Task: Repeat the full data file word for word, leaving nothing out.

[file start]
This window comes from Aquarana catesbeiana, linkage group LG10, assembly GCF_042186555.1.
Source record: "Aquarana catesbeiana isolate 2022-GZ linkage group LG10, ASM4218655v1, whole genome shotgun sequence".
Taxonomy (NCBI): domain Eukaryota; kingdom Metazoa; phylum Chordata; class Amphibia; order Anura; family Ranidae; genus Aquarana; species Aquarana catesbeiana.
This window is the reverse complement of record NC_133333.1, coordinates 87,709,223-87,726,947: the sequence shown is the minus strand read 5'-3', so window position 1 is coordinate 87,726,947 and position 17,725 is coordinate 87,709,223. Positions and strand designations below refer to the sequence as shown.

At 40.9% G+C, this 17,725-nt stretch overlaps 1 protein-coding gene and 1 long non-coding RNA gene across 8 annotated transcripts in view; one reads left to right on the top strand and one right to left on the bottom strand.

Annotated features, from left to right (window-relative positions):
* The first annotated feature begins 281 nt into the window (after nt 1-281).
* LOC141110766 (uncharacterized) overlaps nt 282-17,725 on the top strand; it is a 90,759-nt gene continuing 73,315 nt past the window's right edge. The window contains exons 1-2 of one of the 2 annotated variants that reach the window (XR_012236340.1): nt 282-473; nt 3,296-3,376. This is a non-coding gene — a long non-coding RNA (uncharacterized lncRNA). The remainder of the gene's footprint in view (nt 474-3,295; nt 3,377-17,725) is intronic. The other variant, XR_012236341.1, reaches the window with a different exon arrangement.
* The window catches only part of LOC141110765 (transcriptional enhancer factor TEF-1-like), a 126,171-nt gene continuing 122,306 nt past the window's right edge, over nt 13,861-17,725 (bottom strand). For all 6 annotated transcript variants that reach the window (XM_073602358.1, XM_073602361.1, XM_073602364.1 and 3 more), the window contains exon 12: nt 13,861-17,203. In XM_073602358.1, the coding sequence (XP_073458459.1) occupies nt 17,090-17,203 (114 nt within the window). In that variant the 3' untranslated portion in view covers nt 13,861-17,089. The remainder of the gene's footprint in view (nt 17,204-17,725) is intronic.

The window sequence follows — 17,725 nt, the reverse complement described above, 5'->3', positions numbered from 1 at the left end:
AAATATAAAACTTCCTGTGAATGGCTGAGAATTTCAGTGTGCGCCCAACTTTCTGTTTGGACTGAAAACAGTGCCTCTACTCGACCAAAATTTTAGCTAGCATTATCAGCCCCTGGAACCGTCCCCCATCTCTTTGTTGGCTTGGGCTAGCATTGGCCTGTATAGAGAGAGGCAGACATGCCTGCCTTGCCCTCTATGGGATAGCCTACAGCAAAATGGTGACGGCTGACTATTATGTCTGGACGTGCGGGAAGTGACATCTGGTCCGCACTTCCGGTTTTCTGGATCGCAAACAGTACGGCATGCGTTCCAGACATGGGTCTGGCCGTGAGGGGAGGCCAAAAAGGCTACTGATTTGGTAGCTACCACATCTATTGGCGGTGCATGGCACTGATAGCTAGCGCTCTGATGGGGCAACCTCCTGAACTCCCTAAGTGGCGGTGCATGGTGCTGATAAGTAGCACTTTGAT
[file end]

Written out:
This window comes from Aquarana catesbeiana, linkage group LG10, assembly GCF_042186555.1.
Source record: "Aquarana catesbeiana isolate 2022-GZ linkage group LG10, ASM4218655v1, whole genome shotgun sequence".
Taxonomy (NCBI): domain Eukaryota; kingdom Metazoa; phylum Chordata; class Amphibia; order Anura; family Ranidae; genus Aquarana; species Aquarana catesbeiana.
This window is the reverse complement of record NC_133333.1, coordinates 87,709,223-87,726,947: the sequence shown is the minus strand read 5'-3', so window position 1 is coordinate 87,726,947 and position 17,725 is coordinate 87,709,223. Positions and strand designations below refer to the sequence as shown.

At 40.9% G+C, this 17,725-nt stretch overlaps 1 protein-coding gene and 1 long non-coding RNA gene across 8 annotated transcripts in view; one reads left to right on the top strand and one right to left on the bottom strand.

Annotated features, from left to right (window-relative positions):
* The first annotated feature begins 281 nt into the window (after nt 1-281).
* LOC141110766 (uncharacterized) overlaps nt 282-17,725 on the top strand; it is a 90,759-nt gene continuing 73,315 nt past the window's right edge. The window contains exons 1-2 of one of the 2 annotated variants that reach the window (XR_012236340.1): nt 282-473; nt 3,296-3,376. This is a non-coding gene — a long non-coding RNA (uncharacterized lncRNA). The remainder of the gene's footprint in view (nt 474-3,295; nt 3,377-17,725) is intronic. The other variant, XR_012236341.1, reaches the window with a different exon arrangement.
* The window catches only part of LOC141110765 (transcriptional enhancer factor TEF-1-like), a 126,171-nt gene continuing 122,306 nt past the window's right edge, over nt 13,861-17,725 (bottom strand). For all 6 annotated transcript variants that reach the window (XM_073602358.1, XM_073602361.1, XM_073602364.1 and 3 more), the window contains exon 12: nt 13,861-17,203. In XM_073602358.1, the coding sequence (XP_073458459.1) occupies nt 17,090-17,203 (114 nt within the window). In that variant the 3' untranslated portion in view covers nt 13,861-17,089. The remainder of the gene's footprint in view (nt 17,204-17,725) is intronic.

The window sequence follows — 17,725 nt, the reverse complement described above, 5'->3', positions numbered from 1 at the left end:
AAATATAAAACTTCCTGTGAATGGCTGAGAATTTCAGTGTGCGCCCAACTTTCTGTTTGGACTGAAAACAGTGCCTCTACTCGACCAAAATTTTAGCTAGCATTATCAGCCCCTGGAACCGTCCCCCATCTCTTTGTTGGCTTGGGCTAGCATTGGCCTGTATAGAGAGAGGCAGACATGCCTGCCTTGCCCTCTATGGGATAGCCTACAGCAAAATGGTGACGGCTGACTATTATGTCTGGACGTGCGGGAAGTGACATCTGGTCCGCACTTCCGGTTTTCTGGATCGCAAACAGTACGGCATGCGTTCCAGACATGGGTCTGGCCGTGAGGGGAGGCCAAAAAGGCTACTGATTTGGTAGCTACCACATCTATTGGCGGTGCATGGCACTGATAGCTAGCGCTCTGATGGGGCAACCTCCTGAACTCCCTAAGTGGCGGTGCATGGTGCTGATAAGTAGCACTTTGAT